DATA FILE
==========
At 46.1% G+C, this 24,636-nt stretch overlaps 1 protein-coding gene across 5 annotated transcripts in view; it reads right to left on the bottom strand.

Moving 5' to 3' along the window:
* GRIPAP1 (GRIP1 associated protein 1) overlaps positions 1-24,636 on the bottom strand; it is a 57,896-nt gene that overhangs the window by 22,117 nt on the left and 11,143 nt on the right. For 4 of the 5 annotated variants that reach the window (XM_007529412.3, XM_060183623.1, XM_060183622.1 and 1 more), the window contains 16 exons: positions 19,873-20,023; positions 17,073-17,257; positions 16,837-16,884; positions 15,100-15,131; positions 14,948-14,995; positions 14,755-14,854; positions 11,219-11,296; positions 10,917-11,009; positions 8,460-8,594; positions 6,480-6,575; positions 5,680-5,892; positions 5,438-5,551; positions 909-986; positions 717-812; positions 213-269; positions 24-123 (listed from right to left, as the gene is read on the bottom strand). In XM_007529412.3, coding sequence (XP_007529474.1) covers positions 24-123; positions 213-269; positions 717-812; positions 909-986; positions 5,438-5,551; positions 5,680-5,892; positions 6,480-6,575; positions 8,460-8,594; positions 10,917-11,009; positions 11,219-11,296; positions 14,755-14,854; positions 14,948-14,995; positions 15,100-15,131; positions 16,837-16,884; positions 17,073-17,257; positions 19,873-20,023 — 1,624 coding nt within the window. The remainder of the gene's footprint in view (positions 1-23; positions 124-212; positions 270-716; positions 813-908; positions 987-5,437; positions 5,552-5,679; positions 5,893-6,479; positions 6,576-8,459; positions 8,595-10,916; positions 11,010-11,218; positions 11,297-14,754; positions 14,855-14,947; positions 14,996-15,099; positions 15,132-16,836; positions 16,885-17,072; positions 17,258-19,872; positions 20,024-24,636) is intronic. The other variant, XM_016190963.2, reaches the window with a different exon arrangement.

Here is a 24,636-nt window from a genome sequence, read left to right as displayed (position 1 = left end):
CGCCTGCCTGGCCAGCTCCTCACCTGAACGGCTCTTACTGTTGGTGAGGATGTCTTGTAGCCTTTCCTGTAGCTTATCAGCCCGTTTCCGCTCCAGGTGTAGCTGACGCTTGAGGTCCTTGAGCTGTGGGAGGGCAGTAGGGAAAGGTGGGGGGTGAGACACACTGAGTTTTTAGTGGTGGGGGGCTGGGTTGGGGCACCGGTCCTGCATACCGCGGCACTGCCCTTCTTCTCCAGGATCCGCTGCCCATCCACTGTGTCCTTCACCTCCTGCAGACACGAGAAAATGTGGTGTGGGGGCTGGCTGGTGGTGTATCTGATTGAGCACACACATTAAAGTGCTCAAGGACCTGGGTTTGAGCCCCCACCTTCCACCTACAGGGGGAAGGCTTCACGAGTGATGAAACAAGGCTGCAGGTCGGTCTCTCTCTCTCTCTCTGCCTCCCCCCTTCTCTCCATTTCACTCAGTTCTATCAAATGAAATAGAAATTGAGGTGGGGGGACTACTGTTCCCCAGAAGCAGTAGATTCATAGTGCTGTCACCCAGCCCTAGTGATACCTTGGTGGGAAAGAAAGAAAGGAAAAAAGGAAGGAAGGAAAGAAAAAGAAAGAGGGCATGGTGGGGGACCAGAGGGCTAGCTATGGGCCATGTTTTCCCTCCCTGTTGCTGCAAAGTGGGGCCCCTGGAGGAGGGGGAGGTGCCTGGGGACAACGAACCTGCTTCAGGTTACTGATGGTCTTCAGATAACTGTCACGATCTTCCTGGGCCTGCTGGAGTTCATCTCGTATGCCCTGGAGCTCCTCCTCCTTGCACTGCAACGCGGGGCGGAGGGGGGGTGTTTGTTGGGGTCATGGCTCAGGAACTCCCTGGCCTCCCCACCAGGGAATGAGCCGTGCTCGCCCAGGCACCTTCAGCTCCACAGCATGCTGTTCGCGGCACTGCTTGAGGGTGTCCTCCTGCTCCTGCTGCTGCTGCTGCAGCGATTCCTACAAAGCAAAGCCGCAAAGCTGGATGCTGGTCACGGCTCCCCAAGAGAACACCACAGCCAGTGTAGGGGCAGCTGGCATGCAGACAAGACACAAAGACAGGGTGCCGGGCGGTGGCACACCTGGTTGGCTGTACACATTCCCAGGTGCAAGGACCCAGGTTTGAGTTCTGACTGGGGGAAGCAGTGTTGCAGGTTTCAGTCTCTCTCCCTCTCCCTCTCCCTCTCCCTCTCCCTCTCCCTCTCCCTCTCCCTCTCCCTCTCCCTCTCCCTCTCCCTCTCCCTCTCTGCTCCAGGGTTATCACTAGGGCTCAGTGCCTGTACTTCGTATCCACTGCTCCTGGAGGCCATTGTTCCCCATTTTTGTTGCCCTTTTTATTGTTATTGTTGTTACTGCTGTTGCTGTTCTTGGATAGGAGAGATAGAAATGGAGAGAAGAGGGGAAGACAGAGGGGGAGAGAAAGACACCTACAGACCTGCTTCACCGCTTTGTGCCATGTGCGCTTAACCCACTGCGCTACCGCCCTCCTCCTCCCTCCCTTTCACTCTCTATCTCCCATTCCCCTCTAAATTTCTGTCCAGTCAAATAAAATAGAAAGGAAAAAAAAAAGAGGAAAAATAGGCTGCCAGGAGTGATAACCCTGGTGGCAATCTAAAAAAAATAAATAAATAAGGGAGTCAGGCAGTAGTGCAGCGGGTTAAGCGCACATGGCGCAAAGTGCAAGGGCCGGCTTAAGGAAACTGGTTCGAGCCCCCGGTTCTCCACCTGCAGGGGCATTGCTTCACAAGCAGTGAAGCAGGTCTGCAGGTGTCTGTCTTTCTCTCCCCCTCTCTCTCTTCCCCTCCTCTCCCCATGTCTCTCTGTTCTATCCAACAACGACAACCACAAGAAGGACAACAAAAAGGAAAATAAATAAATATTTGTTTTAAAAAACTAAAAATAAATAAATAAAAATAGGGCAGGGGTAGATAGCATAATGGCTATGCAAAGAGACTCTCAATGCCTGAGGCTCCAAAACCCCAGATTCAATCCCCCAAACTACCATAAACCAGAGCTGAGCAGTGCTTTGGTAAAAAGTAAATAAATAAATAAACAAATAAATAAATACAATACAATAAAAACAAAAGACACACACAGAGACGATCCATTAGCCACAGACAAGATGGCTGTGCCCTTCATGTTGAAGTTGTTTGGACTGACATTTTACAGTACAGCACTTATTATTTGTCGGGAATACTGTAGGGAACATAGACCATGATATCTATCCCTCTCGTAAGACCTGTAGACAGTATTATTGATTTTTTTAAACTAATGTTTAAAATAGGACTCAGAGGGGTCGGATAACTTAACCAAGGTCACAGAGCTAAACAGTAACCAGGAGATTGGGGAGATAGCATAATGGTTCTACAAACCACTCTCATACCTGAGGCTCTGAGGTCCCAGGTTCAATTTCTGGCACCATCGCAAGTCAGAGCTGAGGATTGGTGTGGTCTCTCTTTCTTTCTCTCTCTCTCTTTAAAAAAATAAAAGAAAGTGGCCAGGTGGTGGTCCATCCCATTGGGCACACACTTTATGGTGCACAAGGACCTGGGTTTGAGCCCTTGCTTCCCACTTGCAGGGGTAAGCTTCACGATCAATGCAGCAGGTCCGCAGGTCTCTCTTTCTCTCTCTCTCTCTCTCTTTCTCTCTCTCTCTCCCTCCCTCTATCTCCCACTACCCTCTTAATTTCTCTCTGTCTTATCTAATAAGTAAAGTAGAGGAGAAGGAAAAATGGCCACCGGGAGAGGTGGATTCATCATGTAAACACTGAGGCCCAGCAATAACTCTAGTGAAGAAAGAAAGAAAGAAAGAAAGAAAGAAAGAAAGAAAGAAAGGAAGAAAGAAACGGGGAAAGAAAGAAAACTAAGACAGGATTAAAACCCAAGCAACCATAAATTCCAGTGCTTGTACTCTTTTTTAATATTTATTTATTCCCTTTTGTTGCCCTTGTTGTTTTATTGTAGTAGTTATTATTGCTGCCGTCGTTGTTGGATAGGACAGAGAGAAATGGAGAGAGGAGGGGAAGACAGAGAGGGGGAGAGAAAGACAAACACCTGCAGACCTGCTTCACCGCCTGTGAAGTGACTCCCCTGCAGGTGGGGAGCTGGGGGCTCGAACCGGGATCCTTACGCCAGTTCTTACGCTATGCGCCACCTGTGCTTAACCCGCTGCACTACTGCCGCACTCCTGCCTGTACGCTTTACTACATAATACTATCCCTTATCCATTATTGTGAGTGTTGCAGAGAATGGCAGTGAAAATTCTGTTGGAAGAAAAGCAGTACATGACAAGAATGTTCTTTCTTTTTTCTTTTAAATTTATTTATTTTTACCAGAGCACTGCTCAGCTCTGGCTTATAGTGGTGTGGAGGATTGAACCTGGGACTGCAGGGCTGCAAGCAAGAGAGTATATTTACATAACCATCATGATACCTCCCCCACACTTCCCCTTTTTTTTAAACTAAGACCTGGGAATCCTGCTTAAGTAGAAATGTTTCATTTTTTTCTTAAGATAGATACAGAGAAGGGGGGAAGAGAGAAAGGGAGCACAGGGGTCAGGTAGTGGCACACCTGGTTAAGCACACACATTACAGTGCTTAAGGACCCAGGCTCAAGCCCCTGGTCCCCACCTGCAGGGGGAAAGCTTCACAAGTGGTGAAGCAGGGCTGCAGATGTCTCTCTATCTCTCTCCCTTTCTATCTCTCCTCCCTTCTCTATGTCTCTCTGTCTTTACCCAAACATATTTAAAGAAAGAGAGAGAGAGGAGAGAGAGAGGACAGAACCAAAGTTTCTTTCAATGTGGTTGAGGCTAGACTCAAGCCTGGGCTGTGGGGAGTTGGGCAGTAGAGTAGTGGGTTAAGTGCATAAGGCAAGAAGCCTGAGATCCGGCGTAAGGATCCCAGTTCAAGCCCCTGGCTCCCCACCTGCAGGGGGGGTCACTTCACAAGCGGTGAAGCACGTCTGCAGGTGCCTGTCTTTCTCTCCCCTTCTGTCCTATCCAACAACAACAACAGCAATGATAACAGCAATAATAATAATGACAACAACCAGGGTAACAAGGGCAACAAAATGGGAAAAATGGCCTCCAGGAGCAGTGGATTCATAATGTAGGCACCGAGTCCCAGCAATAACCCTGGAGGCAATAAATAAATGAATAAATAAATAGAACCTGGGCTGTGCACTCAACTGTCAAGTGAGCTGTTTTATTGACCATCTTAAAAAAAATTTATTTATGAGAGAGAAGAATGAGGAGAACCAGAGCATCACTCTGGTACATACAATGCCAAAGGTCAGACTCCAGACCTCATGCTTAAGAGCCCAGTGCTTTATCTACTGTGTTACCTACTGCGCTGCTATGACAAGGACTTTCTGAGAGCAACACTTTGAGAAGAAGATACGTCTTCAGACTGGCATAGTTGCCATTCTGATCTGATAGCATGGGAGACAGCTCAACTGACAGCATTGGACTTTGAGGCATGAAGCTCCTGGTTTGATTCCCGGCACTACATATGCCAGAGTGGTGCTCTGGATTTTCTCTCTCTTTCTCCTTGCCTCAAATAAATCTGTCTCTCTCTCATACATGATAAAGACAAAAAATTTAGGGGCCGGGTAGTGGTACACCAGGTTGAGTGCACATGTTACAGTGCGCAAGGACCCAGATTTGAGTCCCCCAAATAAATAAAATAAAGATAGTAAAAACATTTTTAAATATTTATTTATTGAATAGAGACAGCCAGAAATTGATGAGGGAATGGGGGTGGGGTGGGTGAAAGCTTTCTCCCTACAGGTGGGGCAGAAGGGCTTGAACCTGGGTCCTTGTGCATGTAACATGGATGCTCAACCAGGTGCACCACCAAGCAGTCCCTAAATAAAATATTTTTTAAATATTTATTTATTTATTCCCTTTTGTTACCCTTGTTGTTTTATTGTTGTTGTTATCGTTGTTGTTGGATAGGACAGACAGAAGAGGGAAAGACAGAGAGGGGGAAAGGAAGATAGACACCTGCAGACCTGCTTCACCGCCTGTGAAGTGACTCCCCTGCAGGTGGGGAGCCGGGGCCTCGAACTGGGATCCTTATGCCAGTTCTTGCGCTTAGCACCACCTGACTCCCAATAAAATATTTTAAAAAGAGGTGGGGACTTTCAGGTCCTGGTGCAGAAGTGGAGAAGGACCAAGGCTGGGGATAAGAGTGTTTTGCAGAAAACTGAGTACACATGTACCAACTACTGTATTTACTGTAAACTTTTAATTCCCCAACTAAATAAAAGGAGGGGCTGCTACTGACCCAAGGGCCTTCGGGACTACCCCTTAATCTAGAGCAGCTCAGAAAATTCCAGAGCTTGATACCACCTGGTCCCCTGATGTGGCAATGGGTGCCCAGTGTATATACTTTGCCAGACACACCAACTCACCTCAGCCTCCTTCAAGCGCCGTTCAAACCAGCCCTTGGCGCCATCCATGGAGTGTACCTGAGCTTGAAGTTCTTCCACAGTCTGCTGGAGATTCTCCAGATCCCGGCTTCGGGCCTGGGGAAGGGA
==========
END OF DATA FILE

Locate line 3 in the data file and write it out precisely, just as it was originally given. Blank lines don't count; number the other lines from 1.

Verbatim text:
* GRIPAP1 (GRIP1 associated protein 1) overlaps positions 1-24,636 on the bottom strand; it is a 57,896-nt gene that overhangs the window by 22,117 nt on the left and 11,143 nt on the right. For 4 of the 5 annotated variants that reach the window (XM_007529412.3, XM_060183623.1, XM_060183622.1 and 1 more), the window contains 16 exons: positions 19,873-20,023; positions 17,073-17,257; positions 16,837-16,884; positions 15,100-15,131; positions 14,948-14,995; positions 14,755-14,854; positions 11,219-11,296; positions 10,917-11,009; positions 8,460-8,594; positions 6,480-6,575; positions 5,680-5,892; positions 5,438-5,551; positions 909-986; positions 717-812; positions 213-269; positions 24-123 (listed from right to left, as the gene is read on the bottom strand). In XM_007529412.3, coding sequence (XP_007529474.1) covers positions 24-123; positions 213-269; positions 717-812; positions 909-986; positions 5,438-5,551; positions 5,680-5,892; positions 6,480-6,575; positions 8,460-8,594; positions 10,917-11,009; positions 11,219-11,296; positions 14,755-14,854; positions 14,948-14,995; positions 15,100-15,131; positions 16,837-16,884; positions 17,073-17,257; positions 19,873-20,023 — 1,624 coding nt within the window. The remainder of the gene's footprint in view (positions 1-23; positions 124-212; positions 270-716; positions 813-908; positions 987-5,437; positions 5,552-5,679; positions 5,893-6,479; positions 6,576-8,459; positions 8,595-10,916; positions 11,010-11,218; positions 11,297-14,754; positions 14,855-14,947; positions 14,996-15,099; positions 15,132-16,836; positions 16,885-17,072; positions 17,258-19,872; positions 20,024-24,636) is intronic. The other variant, XM_016190963.2, reaches the window with a different exon arrangement.